We have a family birthday on Christmas Eve and I always cook a meal at home rather than going out to a restaurant because they’re always busy with works’ nights out at the moment, so I spend a lot of time in the kitchen around now. There really ought to be a law against people giving birth around Christmas time!
So I’ve been thinking about what to have for the birthday meal and as we’re all keen soup people I’ve decided to give Kinloch Castle Tomato Soup a go after seeing the recipe over at Peggy Ann’s Post. Have a look at her recipes here. It sounds tasty and should look nice and festive.
If you look at the Newfoundland Soup recipe above that one you’ll see a recipe for soup which I’m fairly certain originated from a Scottish soup because that’s the sort of soup that I make all the time – winter and summer. (What summer?! I hear you say.)
Mind you I don’t often put dough balls/dumplings in my soup, I tend to keep those for winter warmer stews. But you’ll see that the dough balls in Newfoundland have the name ‘dough boys’. That’s quaint and interesting I thought, and then a couple of days later I found myself having a bit of a smile to myself because it had come into my head that it’s one of those wonderful transatlantic mistranslations that happen over the years.
Obviously it was originally dough buoys! I think that in America those floating markers in the sea are pronounced boo-ies or something like that. But in English – bouy is pronounced boy and obviously dough balls/dumplings do behave like buoys in the sea as they bob about and float on the surface of the stew or soup. I think it was Winston Churchill who said: Two nations divided by a common language. Well I was always told that he said it anyway. Whatever, I’ll be thinking of them as dough boys now!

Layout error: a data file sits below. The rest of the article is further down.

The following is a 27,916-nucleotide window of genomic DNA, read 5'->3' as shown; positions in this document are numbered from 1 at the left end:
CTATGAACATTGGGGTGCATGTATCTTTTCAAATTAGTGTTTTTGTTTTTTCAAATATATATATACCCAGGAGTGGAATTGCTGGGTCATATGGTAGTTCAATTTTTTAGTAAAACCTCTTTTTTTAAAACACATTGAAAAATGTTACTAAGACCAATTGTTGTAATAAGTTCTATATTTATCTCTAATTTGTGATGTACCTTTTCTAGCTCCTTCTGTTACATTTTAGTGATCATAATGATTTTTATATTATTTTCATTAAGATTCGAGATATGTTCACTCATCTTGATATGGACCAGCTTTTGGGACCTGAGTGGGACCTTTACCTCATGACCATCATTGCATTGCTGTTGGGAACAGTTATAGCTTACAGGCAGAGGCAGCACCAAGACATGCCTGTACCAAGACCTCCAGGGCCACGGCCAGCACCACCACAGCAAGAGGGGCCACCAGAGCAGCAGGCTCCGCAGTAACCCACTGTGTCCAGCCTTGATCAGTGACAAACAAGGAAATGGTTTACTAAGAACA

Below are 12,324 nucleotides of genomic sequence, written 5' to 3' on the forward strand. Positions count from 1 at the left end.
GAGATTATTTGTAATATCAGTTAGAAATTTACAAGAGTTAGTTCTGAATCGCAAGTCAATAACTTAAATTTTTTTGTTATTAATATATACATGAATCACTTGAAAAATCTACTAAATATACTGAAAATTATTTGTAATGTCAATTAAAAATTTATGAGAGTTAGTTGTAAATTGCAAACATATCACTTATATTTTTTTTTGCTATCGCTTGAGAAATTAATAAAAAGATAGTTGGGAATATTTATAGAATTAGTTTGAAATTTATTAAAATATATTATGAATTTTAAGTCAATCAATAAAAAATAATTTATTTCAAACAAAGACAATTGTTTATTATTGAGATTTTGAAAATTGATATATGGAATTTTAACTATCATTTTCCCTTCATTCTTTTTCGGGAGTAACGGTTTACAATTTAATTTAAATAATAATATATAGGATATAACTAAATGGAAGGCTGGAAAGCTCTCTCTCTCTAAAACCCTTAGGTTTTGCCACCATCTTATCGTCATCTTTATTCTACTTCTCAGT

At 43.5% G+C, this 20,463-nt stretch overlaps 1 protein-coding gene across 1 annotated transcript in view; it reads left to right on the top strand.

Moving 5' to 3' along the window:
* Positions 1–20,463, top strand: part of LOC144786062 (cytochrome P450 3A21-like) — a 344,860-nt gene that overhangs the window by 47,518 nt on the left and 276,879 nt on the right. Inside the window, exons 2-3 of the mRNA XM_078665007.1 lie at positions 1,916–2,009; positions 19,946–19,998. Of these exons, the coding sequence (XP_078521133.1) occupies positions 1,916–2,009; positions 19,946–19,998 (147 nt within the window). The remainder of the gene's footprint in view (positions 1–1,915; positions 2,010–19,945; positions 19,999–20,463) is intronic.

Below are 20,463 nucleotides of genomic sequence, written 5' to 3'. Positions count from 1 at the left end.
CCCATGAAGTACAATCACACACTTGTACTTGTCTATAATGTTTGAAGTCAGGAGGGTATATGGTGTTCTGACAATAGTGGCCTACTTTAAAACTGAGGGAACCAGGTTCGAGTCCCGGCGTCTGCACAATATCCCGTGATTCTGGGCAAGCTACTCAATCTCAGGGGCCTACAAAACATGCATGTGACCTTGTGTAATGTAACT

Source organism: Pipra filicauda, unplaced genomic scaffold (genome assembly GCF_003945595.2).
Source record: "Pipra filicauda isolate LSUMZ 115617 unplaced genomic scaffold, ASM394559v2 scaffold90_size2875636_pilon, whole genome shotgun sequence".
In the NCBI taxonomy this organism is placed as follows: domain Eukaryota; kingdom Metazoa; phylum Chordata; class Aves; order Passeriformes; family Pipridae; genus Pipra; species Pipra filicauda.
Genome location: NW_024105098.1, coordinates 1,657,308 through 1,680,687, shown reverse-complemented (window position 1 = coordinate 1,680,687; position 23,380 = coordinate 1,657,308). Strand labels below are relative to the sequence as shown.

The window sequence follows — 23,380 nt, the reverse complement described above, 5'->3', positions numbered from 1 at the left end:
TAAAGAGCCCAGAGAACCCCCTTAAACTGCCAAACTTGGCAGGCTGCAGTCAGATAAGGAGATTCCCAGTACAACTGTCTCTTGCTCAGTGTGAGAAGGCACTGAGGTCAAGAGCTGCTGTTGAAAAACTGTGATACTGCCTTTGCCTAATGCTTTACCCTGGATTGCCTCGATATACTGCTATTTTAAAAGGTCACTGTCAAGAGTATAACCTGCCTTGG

My husband tells me doughboys was a nickname given to US soldiers in World War 1. (He’s interested in that sort of thing.) Apparently it dates from an even earlier US war. Who knows what the origin was? But I like to think of them as markers in a sea of stew or soup.
If you watch the film of Annie Proulx’s novel The Shipping Forecast you can see that there still is Scottish influence in Newfoundland where they are keen consumers of Tunnock’s Tea Cakes and Snowballs. It shows up in the book too, lots of Scots seem to have gone there at some point and stayed, probably coming from Scotland helps you withstand the terrible weather they have there.
Anyway, if you haven’t already visited Peggy Ann’s Post why not hop over now! Her most recent recipe is for pizzelles, which I’ve never even heard of!